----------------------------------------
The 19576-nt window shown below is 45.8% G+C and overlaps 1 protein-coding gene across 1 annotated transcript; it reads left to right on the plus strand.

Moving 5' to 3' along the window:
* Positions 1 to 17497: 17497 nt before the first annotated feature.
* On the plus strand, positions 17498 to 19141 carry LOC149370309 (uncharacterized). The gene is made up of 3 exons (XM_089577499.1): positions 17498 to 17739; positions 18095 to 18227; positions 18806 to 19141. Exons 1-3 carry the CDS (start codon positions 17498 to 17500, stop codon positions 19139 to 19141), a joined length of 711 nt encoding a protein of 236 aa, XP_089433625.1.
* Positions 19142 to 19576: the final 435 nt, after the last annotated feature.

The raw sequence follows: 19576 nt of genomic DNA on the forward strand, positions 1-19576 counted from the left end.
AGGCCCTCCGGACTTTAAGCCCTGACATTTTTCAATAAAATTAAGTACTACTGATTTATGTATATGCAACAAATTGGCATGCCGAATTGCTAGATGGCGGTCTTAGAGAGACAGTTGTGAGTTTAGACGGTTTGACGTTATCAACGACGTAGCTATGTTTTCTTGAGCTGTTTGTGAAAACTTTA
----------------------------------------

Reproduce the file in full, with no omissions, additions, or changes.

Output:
The 19576-nt window shown below is 45.8% G+C and overlaps 1 protein-coding gene across 1 annotated transcript; it reads left to right on the plus strand.

Moving 5' to 3' along the window:
* Positions 1 to 17497: 17497 nt before the first annotated feature.
* On the plus strand, positions 17498 to 19141 carry LOC149370309 (uncharacterized). The gene is made up of 3 exons (XM_089577499.1): positions 17498 to 17739; positions 18095 to 18227; positions 18806 to 19141. Exons 1-3 carry the CDS (start codon positions 17498 to 17500, stop codon positions 19139 to 19141), a joined length of 711 nt encoding a protein of 236 aa, XP_089433625.1.
* Positions 19142 to 19576: the final 435 nt, after the last annotated feature.

The raw sequence follows: 19576 nt of genomic DNA on the forward strand, positions 1-19576 counted from the left end.
AGGCCCTCCGGACTTTAAGCCCTGACATTTTTCAATAAAATTAAGTACTACTGATTTATGTATATGCAACAAATTGGCATGCCGAATTGCTAGATGGCGGTCTTAGAGAGACAGTTGTGAGTTTAGACGGTTTGACGTTATCAACGACGTAGCTATGTTTTCTTGAGCTGTTTGTGAAAACTTTA